Boris LYATOSHYNSKY (1895–1968)
Romances for Low Voice and Piano
Five Romances, Op. 5 (1922) [13:02]
From Four Romances, Op. 14/3 'Good
Night' (1924) [2:39]
Ozymandias, Op. 15 (1924) [3:59]
Romances, Op. 6 (1922) [7:34]
From Four Romances, Op. 27/1-3 (136)
The Sun (1940) [1:50]
From Five Romances, Op. 31/1,3-5
From Two Romances, Op. 32/2 (1940) [2:09]
Romances, Op. 57
Two Romances, Op. 37 (1942) [9:54]
Vassily Savenko (bass-baritone)
Alexander Blok (piano)
rec. 25-28 Jan 2009, Academy of Choral Arts, Moscow
TOCCATA CLASSICS TOCC0053 [61:18]
The Ukrainian composer Boris Lyatoshynsky was a student of Glière at Kiev. If we know of him today it is as a symphonist with a complete cycle on Marco Polo (now transmuted to Naxos) and the odd symphony on Russian Disc and CPO.
Trust Toccata to lead us into the kingdom of the truly unfamiliar. They do this with an encyclopaedic essay by Anthony Phillips who is, amongst many other starring roles, the translator of the Prokofiev diaries - also sitting on my to-be-reviewed stack. All twenty-three songs are presented in the booklet in Cyrillic characters with a side-by-side translation into English.
The Five Romances of 1922 take as their subject battle, the cold moon, a dirge, death and a dying warrior after the battle. The music is sombre, resentful, angry and brooding although there are some honeyed episodes as well - albeit chilly - as in A King there was. Savenko is a firm-toned bass with a sensitivity to word use and colour. There is some strain in the more passionate moments as in I dreamed the moon shone sadly but Savenko is most impressive and stands tall in the serried ranks of Russian basses.
Two of the four 1924 Shelley romances present the composer as less under the influence of Mussorgsky than the 1922 cycle. Good night is a lyrical setting. Ozymandias, with its message of the doom of all human hubris, carries its burden in an understated ritualistic way with a piano part that is dark and spare. Whether or not this was a protest against the communist regime, who knows; it has a certain universality and could just as easily have been written in England or the USA.
Then come the Three Romances of 1922. Accursed Place speaks of a deep crimson flower drinking in its incarnadine hues from blood in the soil. The Tomb is similarly sepulchral with an active piano part that almost shimmers. These songs have fallen for death and the piano role is spare, stony and chillingly haunting.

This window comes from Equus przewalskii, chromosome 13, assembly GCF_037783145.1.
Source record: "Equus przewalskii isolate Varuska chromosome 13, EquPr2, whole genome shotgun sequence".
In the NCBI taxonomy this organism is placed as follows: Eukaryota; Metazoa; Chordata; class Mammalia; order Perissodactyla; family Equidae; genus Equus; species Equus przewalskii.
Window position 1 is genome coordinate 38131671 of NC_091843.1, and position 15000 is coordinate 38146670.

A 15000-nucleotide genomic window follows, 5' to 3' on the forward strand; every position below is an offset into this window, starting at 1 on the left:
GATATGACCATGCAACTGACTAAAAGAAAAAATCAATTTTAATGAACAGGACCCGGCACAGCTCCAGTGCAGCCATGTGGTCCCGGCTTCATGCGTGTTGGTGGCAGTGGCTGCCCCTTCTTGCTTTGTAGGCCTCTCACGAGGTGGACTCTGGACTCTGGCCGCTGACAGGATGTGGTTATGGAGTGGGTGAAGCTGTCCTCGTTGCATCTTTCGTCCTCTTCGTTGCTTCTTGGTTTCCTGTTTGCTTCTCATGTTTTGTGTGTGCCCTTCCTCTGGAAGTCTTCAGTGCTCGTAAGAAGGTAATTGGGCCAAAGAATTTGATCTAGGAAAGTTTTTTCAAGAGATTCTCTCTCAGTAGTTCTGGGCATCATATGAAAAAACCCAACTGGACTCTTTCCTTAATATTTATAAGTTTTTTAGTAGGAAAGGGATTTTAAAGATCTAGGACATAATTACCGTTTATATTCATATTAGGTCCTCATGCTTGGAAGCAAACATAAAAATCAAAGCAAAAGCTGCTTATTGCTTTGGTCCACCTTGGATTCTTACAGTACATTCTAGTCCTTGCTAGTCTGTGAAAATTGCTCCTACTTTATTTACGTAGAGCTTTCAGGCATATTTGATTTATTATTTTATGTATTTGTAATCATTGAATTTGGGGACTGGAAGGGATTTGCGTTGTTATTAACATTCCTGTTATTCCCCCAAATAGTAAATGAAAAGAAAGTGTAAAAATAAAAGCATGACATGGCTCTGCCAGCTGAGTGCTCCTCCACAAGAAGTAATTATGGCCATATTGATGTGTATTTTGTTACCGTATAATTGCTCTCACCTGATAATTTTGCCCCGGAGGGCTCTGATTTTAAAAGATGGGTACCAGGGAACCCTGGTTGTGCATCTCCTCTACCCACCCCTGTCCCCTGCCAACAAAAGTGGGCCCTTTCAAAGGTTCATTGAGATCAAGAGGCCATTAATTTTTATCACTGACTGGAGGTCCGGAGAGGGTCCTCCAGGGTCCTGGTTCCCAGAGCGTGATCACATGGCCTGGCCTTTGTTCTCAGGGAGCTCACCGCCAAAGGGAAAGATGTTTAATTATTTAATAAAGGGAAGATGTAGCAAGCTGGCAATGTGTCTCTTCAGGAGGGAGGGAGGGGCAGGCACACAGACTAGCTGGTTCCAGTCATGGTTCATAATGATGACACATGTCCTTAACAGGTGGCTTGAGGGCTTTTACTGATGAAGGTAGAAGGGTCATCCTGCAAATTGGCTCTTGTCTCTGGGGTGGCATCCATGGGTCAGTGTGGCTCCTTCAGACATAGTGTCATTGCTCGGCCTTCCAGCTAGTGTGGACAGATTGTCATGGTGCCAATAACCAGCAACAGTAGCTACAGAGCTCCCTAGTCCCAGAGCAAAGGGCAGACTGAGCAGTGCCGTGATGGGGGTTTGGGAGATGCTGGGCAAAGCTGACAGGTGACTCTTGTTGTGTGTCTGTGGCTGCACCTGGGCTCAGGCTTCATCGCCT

We move from the 1920s to the 1930s with three of the Four Pushkin Romances of 1936. Sorrow still inflects the words but there's also a more folk-like inventiveness. A lighter hand is in evidence with some extremely inventive chiming and trilling writing. Three Springs leans towards romantic Tchaikovskian rapture and There on the Shore towards the ecstatic. A darker vein is at first explored by Lyatoshynsky in The Sun but the composer then turns another more summery leaf. These songs should be performed; they rank alongside those of Rachmaninov and Tchaikovsky.
Four of the five Franko songs of 1940 come next. Savenko's heroic tone is fully deployed in the first. In this set we are back to a generous measure of the striking Mussorgskian darkness found in the 1920s songs. The piano writing is just as spare but even more inventive. It's most superbly carried off by Alexander Blok. The Op. 57 set from 1951 exists for voice and piano and for voice and orchestra. A Letter to Siberia is pretty clear in its indomitable protesting line and is in sharp contrast to the romantically curvaceous and tenderly Tchaikovskian Elegy.
Finally we reach the Two Romances (1942). These seem to speak of the conflict, just one year old, following the invasion of the USSR by Nazi Germany and other hangers-on in 1941. The first is the groaningly subdued Death in Battle yet ends in a worldwide star rising over Moscow.
I am not sure why we could not have had all four of the Op. 14 songs and all five of the Op. 31 romances. There is certainly room. It is a tribute to this music that the thought even entered my mind.